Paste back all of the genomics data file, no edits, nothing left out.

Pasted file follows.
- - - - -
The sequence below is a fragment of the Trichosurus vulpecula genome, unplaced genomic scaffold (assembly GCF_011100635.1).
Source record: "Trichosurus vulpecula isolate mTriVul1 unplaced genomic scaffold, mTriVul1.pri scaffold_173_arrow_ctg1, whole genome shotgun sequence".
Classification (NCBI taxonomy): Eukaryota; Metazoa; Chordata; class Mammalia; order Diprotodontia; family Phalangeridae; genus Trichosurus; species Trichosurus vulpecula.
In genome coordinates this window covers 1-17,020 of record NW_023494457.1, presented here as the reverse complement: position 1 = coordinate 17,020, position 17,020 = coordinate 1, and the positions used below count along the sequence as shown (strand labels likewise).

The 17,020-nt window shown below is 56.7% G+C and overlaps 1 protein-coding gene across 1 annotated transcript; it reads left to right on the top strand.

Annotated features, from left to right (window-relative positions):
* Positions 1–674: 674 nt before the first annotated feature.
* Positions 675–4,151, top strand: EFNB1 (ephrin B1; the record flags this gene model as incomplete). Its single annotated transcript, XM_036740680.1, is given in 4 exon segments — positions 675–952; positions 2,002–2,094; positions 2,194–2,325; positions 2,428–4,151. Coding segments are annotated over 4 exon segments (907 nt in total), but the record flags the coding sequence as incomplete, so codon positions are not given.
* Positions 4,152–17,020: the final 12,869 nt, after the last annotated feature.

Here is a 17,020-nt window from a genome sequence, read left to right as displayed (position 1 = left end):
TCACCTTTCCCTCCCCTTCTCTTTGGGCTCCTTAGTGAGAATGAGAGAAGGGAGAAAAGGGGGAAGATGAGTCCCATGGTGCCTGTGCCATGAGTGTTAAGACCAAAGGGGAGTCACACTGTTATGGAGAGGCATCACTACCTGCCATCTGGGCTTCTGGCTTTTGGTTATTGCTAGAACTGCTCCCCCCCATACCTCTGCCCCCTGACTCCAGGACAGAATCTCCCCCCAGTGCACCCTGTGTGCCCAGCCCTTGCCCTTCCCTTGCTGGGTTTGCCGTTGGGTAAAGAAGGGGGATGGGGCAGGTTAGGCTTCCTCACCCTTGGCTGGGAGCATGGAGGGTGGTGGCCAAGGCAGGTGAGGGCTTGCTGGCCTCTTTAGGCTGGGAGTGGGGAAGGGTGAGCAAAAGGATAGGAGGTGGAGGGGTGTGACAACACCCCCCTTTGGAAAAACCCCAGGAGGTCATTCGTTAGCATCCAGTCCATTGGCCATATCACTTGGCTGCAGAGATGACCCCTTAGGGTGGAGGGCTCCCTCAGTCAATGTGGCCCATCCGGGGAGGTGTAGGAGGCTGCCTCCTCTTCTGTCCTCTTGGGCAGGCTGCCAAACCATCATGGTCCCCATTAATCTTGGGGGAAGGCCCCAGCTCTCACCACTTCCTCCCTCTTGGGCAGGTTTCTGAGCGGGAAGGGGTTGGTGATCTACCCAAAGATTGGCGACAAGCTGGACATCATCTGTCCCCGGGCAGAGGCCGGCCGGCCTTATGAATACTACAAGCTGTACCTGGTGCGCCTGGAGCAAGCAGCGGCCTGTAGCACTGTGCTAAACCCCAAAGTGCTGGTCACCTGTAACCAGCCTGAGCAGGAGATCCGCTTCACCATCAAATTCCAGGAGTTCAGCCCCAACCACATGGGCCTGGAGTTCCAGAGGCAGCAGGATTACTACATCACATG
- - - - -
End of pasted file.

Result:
The sequence below is a fragment of the Trichosurus vulpecula genome, unplaced genomic scaffold (assembly GCF_011100635.1).
Source record: "Trichosurus vulpecula isolate mTriVul1 unplaced genomic scaffold, mTriVul1.pri scaffold_173_arrow_ctg1, whole genome shotgun sequence".
Classification (NCBI taxonomy): Eukaryota; Metazoa; Chordata; class Mammalia; order Diprotodontia; family Phalangeridae; genus Trichosurus; species Trichosurus vulpecula.
In genome coordinates this window covers 1-17,020 of record NW_023494457.1, presented here as the reverse complement: position 1 = coordinate 17,020, position 17,020 = coordinate 1, and the positions used below count along the sequence as shown (strand labels likewise).

The 17,020-nt window shown below is 56.7% G+C and overlaps 1 protein-coding gene across 1 annotated transcript; it reads left to right on the top strand.

Annotated features, from left to right (window-relative positions):
* Positions 1–674: 674 nt before the first annotated feature.
* Positions 675–4,151, top strand: EFNB1 (ephrin B1; the record flags this gene model as incomplete). Its single annotated transcript, XM_036740680.1, is given in 4 exon segments — positions 675–952; positions 2,002–2,094; positions 2,194–2,325; positions 2,428–4,151. Coding segments are annotated over 4 exon segments (907 nt in total), but the record flags the coding sequence as incomplete, so codon positions are not given.
* Positions 4,152–17,020: the final 12,869 nt, after the last annotated feature.

Here is a 17,020-nt window from a genome sequence, read left to right as displayed (position 1 = left end):
TCACCTTTCCCTCCCCTTCTCTTTGGGCTCCTTAGTGAGAATGAGAGAAGGGAGAAAAGGGGGAAGATGAGTCCCATGGTGCCTGTGCCATGAGTGTTAAGACCAAAGGGGAGTCACACTGTTATGGAGAGGCATCACTACCTGCCATCTGGGCTTCTGGCTTTTGGTTATTGCTAGAACTGCTCCCCCCCATACCTCTGCCCCCTGACTCCAGGACAGAATCTCCCCCCAGTGCACCCTGTGTGCCCAGCCCTTGCCCTTCCCTTGCTGGGTTTGCCGTTGGGTAAAGAAGGGGGATGGGGCAGGTTAGGCTTCCTCACCCTTGGCTGGGAGCATGGAGGGTGGTGGCCAAGGCAGGTGAGGGCTTGCTGGCCTCTTTAGGCTGGGAGTGGGGAAGGGTGAGCAAAAGGATAGGAGGTGGAGGGGTGTGACAACACCCCCCTTTGGAAAAACCCCAGGAGGTCATTCGTTAGCATCCAGTCCATTGGCCATATCACTTGGCTGCAGAGATGACCCCTTAGGGTGGAGGGCTCCCTCAGTCAATGTGGCCCATCCGGGGAGGTGTAGGAGGCTGCCTCCTCTTCTGTCCTCTTGGGCAGGCTGCCAAACCATCATGGTCCCCATTAATCTTGGGGGAAGGCCCCAGCTCTCACCACTTCCTCCCTCTTGGGCAGGTTTCTGAGCGGGAAGGGGTTGGTGATCTACCCAAAGATTGGCGACAAGCTGGACATCATCTGTCCCCGGGCAGAGGCCGGCCGGCCTTATGAATACTACAAGCTGTACCTGGTGCGCCTGGAGCAAGCAGCGGCCTGTAGCACTGTGCTAAACCCCAAAGTGCTGGTCACCTGTAACCAGCCTGAGCAGGAGATCCGCTTCACCATCAAATTCCAGGAGTTCAGCCCCAACCACATGGGCCTGGAGTTCCAGAGGCAGCAGGATTACTACATCACATG